Sen. Tom Coburn (R‐Okla.) put that question to Supreme Court nominee Elena Kagan this week. Kagan, the US solicitor general, couldn’t answer. In fact, she implied that under the court’s “expansive” view of the Constitution’s Commerce Clause, a fruit and vegetable mandate might be just fine.
Now, some may think that such a hypothetical question is silly, other than giving us a glimpse of Kagan’s virtually unlimited view of government power. Congress would never pass such a “dumb” law, to use Kagan’s term — would it?
But Congress has just taken a very similar step, mandating that every American purchase a government‐designed package of health‐insurance benefits. The issue is now before the courts — there’s a hearing today.
And supporters of the mandate justify it under exactly the broad interpretation of the Commerce Clause that Kagan cited. In fact, the health‐care bill itself says that the mandate is constitutional because “the individual responsibility requirement … is commercial and economic in nature, and substantially affects interstate commerce.”
The Founders must be spinning in their graves.
The Commerce Clause grants Congress the power to “regulate Commerce … among the several States.” It was intended to prevent states from erecting trade barriers among themselves, as was common practice under the Articles of Confederation (our governing national document before ratification of the Constitution), and to allow the federal government to deal with such issues as river navigation.
However, in the 1932 case of Wickard v. Filburn, the high court interpreted the clause so as to give Congress the authority to reach wholly intrastate‐economic activity that “substantially affects” interstate commerce.
In that case, the federal government, in order to help farmers by keeping wheat prices high, had imposed limits on how much wheat farmers could grow.
One farmer, Roscoe Filburn, was growing wheat not for sale but to feed to his own chickens. He argued that since he wasn’t selling wheat — let alone selling it across state lines — he wasn’t subject to the restrictions.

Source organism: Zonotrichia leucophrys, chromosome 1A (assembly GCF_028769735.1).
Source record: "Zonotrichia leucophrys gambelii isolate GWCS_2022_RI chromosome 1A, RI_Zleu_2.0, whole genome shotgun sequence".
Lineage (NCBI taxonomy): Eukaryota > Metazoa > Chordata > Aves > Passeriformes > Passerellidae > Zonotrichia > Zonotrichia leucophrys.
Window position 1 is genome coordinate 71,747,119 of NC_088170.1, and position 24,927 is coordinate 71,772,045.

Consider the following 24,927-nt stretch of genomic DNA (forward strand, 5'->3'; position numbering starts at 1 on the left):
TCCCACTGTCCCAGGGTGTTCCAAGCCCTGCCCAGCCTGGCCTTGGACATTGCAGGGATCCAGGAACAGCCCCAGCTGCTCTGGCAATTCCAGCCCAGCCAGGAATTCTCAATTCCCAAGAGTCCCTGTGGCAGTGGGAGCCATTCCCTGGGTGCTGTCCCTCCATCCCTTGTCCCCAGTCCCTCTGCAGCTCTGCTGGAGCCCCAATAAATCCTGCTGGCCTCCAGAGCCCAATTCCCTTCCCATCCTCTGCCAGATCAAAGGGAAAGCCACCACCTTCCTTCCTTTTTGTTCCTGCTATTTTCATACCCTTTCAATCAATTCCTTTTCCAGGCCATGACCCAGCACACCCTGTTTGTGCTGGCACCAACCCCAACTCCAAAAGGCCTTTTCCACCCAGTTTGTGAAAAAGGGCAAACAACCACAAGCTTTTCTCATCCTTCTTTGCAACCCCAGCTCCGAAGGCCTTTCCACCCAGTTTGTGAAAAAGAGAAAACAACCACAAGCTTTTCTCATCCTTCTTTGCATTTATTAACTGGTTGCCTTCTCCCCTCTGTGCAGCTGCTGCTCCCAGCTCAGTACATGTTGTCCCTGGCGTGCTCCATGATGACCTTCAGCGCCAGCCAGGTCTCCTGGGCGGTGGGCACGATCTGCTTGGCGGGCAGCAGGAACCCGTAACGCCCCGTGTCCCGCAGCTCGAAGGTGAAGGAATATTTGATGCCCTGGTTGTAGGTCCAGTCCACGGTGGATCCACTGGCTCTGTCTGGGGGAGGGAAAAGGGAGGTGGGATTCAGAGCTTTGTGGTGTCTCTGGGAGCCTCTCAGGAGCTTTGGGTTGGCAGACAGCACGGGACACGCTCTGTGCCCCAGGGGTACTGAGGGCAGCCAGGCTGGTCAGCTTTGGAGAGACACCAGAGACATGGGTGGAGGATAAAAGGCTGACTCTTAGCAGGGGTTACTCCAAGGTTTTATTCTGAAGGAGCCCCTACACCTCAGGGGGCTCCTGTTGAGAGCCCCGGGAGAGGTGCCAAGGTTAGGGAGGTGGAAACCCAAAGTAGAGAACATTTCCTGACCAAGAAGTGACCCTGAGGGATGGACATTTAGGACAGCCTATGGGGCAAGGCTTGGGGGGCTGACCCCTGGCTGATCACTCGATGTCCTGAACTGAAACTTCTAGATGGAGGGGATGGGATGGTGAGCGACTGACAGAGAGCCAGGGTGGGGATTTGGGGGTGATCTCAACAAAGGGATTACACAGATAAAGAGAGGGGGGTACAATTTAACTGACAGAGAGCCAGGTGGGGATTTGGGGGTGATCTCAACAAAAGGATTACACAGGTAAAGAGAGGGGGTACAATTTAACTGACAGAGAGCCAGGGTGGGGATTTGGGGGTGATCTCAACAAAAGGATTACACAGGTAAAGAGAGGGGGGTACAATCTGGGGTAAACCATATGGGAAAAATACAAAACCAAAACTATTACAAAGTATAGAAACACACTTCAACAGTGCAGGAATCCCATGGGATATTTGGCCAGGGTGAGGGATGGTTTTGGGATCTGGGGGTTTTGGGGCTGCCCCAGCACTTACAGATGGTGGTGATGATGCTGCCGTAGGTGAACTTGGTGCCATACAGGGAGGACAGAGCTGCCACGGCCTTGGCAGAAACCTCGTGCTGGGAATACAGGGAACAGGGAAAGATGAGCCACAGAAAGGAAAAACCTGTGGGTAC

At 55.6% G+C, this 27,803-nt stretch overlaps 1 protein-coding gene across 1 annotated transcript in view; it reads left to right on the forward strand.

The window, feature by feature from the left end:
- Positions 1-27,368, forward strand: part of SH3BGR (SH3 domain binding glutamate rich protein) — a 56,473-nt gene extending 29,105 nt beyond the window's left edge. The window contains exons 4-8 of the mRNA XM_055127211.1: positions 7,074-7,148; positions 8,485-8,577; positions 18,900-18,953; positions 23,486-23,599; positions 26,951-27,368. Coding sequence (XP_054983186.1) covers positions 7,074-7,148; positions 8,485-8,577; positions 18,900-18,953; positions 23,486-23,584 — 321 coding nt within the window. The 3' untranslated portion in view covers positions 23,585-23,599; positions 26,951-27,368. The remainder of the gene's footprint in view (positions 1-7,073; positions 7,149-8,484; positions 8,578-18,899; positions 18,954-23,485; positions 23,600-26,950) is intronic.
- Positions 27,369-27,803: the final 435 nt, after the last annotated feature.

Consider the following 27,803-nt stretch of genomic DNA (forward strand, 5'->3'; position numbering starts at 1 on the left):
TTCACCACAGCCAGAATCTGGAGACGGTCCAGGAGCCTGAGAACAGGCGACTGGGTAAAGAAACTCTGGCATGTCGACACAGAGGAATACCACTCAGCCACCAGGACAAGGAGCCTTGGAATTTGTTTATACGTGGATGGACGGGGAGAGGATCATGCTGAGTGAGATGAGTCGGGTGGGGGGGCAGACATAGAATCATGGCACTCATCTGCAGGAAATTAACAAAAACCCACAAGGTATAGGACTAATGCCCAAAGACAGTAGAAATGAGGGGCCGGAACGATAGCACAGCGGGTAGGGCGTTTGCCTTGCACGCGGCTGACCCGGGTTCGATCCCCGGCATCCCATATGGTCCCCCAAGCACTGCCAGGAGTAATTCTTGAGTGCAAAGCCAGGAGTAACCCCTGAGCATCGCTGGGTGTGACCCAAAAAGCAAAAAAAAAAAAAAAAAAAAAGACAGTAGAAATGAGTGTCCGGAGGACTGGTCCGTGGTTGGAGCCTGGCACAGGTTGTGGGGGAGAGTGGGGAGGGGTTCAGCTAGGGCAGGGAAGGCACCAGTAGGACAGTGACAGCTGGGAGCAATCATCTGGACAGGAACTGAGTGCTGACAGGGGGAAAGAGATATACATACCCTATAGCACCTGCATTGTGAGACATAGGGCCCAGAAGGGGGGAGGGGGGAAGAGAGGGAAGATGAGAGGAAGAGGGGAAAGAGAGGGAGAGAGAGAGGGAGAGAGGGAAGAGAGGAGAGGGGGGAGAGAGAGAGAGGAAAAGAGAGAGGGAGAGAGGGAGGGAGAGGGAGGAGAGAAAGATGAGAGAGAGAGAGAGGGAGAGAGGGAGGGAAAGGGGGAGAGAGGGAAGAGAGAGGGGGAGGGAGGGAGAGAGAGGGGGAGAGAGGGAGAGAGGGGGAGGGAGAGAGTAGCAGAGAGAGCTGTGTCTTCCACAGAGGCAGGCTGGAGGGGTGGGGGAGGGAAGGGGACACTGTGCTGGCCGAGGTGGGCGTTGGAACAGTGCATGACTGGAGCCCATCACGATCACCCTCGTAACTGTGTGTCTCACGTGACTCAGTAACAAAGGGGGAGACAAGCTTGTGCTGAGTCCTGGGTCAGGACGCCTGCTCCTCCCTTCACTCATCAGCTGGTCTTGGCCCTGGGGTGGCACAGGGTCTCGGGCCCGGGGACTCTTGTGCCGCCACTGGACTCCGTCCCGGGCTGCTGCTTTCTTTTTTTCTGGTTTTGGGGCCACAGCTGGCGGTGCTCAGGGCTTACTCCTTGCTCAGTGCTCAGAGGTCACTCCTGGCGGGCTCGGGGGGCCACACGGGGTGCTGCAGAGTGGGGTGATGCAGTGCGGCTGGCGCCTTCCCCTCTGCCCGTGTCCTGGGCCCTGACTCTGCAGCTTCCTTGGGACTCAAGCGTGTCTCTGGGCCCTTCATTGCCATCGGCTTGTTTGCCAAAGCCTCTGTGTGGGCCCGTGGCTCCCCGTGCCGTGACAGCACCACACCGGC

The court, setting the foundation for the modern regulatory state, held that because Filburn’s farming reduced the amount of wheat he would buy for chicken feed from others, and because wheat was traded nationally, growing his own wheat was affecting interstate commerce, and therefore could be regulated.
But the individual mandate contained in the health‐care reform bill goes beyond regulating even intrastate activity to regulate nonactivity. That is: Everything you do or don’t do could be seen as affecting interstate commerce — so, in this interpretation, everything you do or don’t do could be regulated by Congress.
Thus, Congress would be free to order you to take or not take a job, to sell or not sell your house, to buy or not buy a car — or to eat more fruits and vegetables.
This individual‐insurance mandate is unprecedented in US governance. As the Congressional Budget Office noted, “a mandate requiring all individuals to purchase health insurance would be an unprecedented federal action. The government has never required people to buy any good or service as a condition of lawful residence in the United States.”
However, as Sen. Coburn’s question and Kagan’s response make clear, if the courts uphold the mandate’s constitutionality, the last limits on federal‐government power will be gone.
It was easy to see the debate over health‐care reform as being about the best way to deliver and pay for health care. But it was always about much more than that. If nothing else, we owe a debt of gratitude to Solicitor General Kagan for making absolutely clear what is really at stake: freedom.